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Roman Society From Augustus To Titus

1624 words - 7 pages

The main concern when trying to evaluate the role that women played in Ancient Rome is that our sources are by male authors. No personal diaries or ancient journals of Roman women were discovered, so instead all evidence written is from a male perspective. The evidence that we have was mainly written by aristocratic males who had the time and education to reflect on life. In their writing it was often their relatives and wives that were mentioned, which gives us a glimpse into the lives of their women but does not provide details of the full spectrum of Roman life. From archaeological evidence such as tombstones, paintings and mosaics we receive a less detailed image of the life that poorer ...view middle of the document...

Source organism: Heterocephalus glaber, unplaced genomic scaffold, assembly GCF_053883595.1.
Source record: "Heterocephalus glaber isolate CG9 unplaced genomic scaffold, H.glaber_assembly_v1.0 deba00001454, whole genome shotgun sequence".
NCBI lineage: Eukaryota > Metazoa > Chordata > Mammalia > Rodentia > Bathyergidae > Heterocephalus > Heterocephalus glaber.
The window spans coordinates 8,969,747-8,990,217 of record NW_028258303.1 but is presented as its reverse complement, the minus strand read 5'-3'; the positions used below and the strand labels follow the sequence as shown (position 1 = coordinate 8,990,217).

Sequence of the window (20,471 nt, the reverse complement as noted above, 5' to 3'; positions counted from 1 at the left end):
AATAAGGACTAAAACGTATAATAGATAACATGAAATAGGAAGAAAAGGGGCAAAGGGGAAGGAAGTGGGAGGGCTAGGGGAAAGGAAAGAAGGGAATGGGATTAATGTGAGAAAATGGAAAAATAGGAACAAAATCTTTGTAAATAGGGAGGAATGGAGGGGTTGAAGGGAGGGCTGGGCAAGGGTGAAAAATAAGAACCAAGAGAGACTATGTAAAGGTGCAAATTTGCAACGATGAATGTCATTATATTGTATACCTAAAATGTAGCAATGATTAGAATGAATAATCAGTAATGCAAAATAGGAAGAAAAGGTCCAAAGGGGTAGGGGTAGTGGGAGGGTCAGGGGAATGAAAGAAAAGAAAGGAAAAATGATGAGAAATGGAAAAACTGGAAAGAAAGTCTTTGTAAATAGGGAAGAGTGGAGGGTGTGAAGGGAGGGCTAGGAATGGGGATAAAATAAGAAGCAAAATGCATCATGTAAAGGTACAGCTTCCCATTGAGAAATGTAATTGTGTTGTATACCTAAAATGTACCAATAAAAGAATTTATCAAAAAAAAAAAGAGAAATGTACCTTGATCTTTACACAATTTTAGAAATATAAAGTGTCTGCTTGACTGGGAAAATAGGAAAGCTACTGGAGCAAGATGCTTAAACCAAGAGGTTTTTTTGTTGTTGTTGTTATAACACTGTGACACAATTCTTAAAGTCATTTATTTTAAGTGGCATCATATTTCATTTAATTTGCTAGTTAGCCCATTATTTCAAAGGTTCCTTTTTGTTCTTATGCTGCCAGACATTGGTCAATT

'Once married, women were expected to have as many babies as possible, as they were unsure how many would live to reach maturity. A tombstone belonging to a women named Veturia provides a good example of what was expected of the women: she was married at eleven, gave birth to six children and died at twenty-seven. The fathers mainly wanted male children to carry on the family name and lineage. Aristocratic families expected their wives to be forever pregnant, though lower class women were not expected to have as many babies as they didn't have the means to support them.Until Greek culture started to influence Rome, girls were not given such privileges as a formal education. However when the influence of Greek literature, thought , language and philosophy took a hold on Rome, many wealthy families obtained Greek tutors for their children. This meant that girls were able to share their brothers lessons. This can be seen through the archaeological evidence of a tombstone belonging to Avita, a girl aged ten which shows her solemnly doing her lessons. Primary schools were also available for both girls and boys if their parents were able to afford it. For lower class families who could not have their children taught by others, the mother would teach the necessary skills and culture in the family home. For most purposes a child learnt a skill by watching how it was done. This applied to both work skills and social skills or behavioural patterns.However in spite of their increasing education Shelton points out that 'Roman women were expected to have enough education to appreciate their husbands work, wit, writing and opinions; they were not however expected to express opinions of their own. In public they were best seen - nodding in agreement or smiling appreciatively at their husbands wit - but not heard. An intelligent and talented women had to be careful not to appear more clever than the men around her.'Roman men were embarrassed by women who were more educated then they were. They disliked those who were highly educated, as can be seen in the writing of Juvenal. 'And, if she still wants to appear educated and eloquent, let her dress as a man, sacrifice to men's gods, and bathe in the men's baths. Wives shouldn't try to be public speakers. There ought to be some things women don't understand.' Men felt the need to be superior, which meant that women were not allowed to show the males up in such ways as having more knowledge than them.There were five primary categories in which Roman women were classified. These categories were based on their rank in society and the role they played in the work force.Slave women were involved mainly in domestic work, with long hours and limited holidays. There were different types of slaves such as the kitchen maid or nurse maid, though each were subject to the whims of their mistress. The specialised skills that women learnt whilst working as slaves often allowed a women to earn her freedom.Freedwomen then supported...

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